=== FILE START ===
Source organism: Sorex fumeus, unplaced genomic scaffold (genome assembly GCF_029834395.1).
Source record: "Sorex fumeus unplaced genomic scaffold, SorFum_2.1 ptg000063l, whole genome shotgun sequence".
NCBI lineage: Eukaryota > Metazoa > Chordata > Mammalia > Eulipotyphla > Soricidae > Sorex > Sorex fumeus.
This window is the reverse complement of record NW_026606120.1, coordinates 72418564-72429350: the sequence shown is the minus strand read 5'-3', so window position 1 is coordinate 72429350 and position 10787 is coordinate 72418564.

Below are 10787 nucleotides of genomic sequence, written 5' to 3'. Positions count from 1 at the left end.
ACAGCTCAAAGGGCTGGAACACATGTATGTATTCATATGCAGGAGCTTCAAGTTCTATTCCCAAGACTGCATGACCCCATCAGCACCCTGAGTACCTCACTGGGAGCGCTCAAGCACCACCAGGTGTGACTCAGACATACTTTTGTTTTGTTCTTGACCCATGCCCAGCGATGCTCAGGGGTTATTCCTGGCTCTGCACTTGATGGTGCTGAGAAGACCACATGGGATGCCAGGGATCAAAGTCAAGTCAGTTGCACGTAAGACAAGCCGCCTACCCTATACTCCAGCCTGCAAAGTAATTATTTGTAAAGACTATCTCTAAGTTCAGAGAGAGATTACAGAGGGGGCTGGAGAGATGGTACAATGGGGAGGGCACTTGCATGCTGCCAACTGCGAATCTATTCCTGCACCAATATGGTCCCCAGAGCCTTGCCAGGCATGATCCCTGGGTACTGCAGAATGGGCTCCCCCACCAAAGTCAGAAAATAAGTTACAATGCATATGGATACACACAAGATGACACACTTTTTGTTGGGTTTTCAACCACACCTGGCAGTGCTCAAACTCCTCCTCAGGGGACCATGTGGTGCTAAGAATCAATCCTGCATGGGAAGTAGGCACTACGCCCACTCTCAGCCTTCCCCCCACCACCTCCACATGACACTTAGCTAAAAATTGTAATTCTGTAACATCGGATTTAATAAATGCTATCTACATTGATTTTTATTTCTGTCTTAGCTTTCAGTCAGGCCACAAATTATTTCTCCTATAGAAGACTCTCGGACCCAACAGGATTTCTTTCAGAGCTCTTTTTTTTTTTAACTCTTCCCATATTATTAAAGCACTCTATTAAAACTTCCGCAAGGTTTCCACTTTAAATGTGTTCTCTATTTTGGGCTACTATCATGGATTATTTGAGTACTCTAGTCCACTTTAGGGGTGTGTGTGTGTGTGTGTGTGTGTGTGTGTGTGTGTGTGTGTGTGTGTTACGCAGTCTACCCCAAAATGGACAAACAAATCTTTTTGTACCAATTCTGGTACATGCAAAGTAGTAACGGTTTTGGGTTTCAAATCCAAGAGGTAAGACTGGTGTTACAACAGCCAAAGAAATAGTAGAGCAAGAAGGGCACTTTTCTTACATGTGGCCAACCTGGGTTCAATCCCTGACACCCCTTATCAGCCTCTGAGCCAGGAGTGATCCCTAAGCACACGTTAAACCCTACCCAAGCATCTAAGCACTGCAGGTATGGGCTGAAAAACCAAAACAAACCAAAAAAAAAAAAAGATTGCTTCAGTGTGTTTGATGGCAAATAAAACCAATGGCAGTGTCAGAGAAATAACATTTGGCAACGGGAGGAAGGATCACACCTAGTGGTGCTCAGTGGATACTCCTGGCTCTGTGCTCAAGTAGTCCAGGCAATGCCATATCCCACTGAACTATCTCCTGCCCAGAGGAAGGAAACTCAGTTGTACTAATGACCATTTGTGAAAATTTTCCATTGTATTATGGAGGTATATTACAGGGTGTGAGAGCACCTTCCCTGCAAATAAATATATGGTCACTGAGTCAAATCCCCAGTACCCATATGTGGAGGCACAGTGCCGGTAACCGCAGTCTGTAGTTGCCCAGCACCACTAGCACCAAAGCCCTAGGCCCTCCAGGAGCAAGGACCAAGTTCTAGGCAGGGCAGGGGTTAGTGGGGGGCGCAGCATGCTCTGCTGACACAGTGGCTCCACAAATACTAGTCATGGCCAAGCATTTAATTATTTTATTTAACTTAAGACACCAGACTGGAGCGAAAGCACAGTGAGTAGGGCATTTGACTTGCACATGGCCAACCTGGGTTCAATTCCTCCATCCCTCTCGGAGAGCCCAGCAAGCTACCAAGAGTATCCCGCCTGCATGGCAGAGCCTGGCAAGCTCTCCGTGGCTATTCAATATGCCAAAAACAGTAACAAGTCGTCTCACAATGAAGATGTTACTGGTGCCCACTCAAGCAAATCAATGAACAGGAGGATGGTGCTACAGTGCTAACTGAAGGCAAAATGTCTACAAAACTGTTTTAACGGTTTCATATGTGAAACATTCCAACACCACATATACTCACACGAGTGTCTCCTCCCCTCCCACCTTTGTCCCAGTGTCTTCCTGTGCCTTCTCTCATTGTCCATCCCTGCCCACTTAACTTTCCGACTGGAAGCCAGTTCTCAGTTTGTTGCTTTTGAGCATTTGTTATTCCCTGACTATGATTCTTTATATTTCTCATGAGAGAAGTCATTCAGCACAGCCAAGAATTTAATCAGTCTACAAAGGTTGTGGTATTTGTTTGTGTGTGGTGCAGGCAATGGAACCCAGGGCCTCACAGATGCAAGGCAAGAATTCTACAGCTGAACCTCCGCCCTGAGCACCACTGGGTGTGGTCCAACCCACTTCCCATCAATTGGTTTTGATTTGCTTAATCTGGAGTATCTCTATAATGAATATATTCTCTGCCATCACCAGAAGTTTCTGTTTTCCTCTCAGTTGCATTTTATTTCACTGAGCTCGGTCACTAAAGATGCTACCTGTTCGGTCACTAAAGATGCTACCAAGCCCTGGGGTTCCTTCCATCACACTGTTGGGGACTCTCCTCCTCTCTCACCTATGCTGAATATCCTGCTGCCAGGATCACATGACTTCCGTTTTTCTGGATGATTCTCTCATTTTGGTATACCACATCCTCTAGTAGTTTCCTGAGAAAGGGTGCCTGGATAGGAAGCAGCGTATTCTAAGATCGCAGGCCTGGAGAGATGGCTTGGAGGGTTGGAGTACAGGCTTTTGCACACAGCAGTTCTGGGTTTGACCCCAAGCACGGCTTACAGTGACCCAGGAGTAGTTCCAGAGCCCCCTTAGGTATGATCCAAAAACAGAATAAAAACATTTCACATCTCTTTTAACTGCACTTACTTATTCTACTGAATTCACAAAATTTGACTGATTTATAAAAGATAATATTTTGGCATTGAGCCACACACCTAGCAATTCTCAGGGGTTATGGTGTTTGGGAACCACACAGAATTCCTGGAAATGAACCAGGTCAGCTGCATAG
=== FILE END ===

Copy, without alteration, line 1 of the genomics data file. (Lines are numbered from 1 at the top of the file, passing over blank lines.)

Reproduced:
Source organism: Sorex fumeus, unplaced genomic scaffold (genome assembly GCF_029834395.1).